Our parents finally agreed to let us go to Humayun Tomb. Parents are after all parents, always concerned about the safety of children.
With the blessing of our parents, we started our adventure walk to Humayun Tomb. We carried our water bottles around our neck, as the j. s long. I still remember that I had a glass bottle filled with tap water as I could not afford the luxury of water bottle.
We carried long wooden sticks made from sturdy branches of trees in Lodhi gardens. The young team was well equipped for this outdoor picnic. Each one of us had carry bags filled with yummy tiffins in our jholas. We also had an improvised cricket bat, tennis ball, a skipping rope, our favourite spinning tops.
I was the chosen team leader as I was tallest boy and quite practical. We reached the historic place by about 11.30. All of us were extremely happy to complete our journey and test our stamina. We decided to relax for a little while and then admire the beauty of Humayun Tomb, walk around it and then be on with our games. In 30 minutes, the team was refreshed as oxygen from lush green environment filled our lungs. We loved every minute of the trip.
This place was a combination of history, and grandeur of Mughal Era and well preserved. We took early lunch as each one of us was extremely hungry. We were tired but happy and excited. All the time we were pulling each others leg, cracking jokes, some of them spicy.
We sat in a small circle, opened our tiffin boxes, laid them on ground and enjoyed a community lunch. It tasted heavenly. The ambience, company of your choice, no parental pressure and food made with mothers love.
We had huge variety. Mothers always put their heart in to food. Best part of food was sweet dishes like sooji and gajjar halwa, made by most of loving moms. All of us relished so much variety, perhaps for first time in the best environment. We again relaxed for some time and then played cricket and other games.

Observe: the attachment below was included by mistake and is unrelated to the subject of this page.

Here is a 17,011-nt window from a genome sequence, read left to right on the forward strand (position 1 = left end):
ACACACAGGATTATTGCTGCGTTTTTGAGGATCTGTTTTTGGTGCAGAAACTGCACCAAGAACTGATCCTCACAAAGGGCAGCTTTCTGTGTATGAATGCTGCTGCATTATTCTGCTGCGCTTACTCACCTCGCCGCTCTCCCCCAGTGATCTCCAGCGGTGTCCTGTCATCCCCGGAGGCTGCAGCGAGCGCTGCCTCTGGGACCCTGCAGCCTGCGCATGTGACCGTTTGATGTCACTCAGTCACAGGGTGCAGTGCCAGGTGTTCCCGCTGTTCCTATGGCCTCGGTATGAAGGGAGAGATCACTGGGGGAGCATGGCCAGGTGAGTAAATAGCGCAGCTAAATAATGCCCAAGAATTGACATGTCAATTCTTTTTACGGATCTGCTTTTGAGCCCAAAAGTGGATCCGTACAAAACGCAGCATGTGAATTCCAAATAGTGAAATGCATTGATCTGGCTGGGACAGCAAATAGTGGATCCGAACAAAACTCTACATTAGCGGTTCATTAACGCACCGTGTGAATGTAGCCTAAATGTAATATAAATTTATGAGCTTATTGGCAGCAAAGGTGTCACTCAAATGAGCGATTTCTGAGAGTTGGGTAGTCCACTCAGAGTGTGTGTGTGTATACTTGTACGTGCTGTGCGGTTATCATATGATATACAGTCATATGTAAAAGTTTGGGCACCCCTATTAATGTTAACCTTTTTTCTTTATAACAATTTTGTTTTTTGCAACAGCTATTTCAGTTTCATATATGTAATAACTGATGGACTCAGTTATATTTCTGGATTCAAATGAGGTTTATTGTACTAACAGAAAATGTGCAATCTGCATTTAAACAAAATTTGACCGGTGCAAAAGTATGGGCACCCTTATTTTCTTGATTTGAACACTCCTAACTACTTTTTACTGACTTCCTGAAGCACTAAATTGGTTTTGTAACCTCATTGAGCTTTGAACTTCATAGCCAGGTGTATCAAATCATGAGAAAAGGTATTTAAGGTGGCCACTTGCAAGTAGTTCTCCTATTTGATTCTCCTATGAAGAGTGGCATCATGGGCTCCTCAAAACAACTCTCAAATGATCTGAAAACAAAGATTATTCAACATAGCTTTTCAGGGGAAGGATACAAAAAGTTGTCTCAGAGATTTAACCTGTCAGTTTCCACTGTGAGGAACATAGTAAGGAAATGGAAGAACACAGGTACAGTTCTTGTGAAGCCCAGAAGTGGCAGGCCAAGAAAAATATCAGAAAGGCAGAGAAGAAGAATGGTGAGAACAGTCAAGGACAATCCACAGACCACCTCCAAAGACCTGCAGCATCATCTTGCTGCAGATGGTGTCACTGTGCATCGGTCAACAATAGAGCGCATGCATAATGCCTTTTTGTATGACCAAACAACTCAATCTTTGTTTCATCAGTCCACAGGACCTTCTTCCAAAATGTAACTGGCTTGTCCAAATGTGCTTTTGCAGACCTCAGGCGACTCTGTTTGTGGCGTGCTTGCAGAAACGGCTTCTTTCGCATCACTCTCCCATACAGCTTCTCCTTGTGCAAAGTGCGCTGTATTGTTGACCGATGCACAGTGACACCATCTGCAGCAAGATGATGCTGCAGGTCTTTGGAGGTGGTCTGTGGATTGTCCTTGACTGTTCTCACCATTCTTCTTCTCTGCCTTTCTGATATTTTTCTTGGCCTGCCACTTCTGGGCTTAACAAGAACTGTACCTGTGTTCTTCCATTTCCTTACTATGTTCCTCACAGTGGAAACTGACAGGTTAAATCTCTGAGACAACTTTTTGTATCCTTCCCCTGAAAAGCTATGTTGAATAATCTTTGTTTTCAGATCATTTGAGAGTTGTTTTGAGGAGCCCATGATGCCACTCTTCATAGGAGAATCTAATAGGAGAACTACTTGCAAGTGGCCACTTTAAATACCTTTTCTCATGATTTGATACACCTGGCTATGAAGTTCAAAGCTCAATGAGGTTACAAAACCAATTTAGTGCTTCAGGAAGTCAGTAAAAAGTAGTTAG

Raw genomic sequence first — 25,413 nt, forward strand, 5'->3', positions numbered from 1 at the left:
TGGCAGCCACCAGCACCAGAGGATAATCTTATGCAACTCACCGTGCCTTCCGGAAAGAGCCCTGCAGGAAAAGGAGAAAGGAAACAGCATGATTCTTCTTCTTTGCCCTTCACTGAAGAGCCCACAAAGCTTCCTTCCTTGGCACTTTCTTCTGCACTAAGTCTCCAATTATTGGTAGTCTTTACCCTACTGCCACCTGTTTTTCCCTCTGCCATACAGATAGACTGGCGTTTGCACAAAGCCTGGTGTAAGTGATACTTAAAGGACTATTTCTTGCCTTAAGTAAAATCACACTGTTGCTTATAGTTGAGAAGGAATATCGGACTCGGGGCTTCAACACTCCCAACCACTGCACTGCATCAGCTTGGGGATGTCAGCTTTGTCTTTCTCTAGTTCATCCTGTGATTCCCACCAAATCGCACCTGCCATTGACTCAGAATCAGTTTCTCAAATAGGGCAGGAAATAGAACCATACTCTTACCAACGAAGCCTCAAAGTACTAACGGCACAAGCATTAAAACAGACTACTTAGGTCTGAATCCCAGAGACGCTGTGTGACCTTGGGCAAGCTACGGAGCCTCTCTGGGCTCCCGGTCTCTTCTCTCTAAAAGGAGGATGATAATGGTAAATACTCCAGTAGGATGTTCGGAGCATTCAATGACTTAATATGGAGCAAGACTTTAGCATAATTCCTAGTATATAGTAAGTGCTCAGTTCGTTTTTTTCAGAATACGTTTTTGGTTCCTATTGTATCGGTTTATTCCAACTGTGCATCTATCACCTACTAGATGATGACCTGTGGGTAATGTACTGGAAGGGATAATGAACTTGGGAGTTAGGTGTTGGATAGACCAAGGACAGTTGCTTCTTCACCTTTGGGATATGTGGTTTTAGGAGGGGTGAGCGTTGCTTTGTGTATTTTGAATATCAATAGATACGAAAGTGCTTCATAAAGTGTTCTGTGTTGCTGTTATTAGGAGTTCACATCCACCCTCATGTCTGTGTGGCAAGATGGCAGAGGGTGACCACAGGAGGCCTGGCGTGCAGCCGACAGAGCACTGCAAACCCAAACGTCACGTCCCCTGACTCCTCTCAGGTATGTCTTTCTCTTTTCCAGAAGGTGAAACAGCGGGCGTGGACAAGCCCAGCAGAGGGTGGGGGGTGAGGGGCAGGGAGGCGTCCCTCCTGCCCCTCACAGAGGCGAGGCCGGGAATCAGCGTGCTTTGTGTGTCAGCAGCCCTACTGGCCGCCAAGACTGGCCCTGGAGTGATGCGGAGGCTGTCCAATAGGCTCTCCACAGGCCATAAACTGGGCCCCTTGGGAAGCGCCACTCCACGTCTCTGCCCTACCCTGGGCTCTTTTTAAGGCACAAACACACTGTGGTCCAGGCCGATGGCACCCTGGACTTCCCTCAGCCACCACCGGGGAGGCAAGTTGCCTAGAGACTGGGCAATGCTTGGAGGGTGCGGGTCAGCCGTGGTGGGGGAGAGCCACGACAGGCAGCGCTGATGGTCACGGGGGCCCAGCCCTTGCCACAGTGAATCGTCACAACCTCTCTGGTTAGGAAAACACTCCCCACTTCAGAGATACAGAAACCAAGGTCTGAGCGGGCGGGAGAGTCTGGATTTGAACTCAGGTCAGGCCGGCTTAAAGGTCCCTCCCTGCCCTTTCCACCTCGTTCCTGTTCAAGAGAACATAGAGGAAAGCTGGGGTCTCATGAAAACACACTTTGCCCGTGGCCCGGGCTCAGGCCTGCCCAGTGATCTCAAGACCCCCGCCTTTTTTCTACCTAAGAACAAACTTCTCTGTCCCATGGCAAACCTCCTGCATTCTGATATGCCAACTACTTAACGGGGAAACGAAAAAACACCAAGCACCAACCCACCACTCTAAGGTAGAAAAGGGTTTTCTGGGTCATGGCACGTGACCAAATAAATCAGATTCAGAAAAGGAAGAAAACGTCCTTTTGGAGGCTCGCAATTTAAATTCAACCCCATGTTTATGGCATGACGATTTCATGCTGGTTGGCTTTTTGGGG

Every good thing in life has to end some time. At 3.30, we decided to start our backward journey. We stood for five minutes admiring the beauty of Humayun Tomb, and flowing water fountains.
The return journey was difficult for the physically weaker ones. Some developed cramps and were using sticks for support. We cheered them up all the way back, sometime pushing them shouting, 'jor lega ke hai sha', a common slogan among labourers doing heavy jobs.
At last, we were back, home sweet home. In all house, mothers were waiting anxiously. All of us got heroes welcome. Even Neighbours cheered us all the way shouting 'well-done boys, we are proud of you'. We were pumped up by this great welcome. We realised adventure and good deeds are admired by all.
As I entered home, my mati was busy in household chores as usual. She set aside her work and brought warm mustard oil and gave me a good massage for thirty minutes ignoring my protests. As massage finished, I felt relaxed.
Mustard oil is bitter and hurts your eyes and skin. But is real good for skin. After massage, my mother told me, warm water is ready in bathroom. Go, have a good bath. I felt really good and relaxed after the bath. Next morning, I was feeling light and relaxed. A new kind of exuberance and confidence has entered my life. Infact, in a moment of heroism I thought, no one should under-estimate us as children. We had left childhood behind and were now in teens.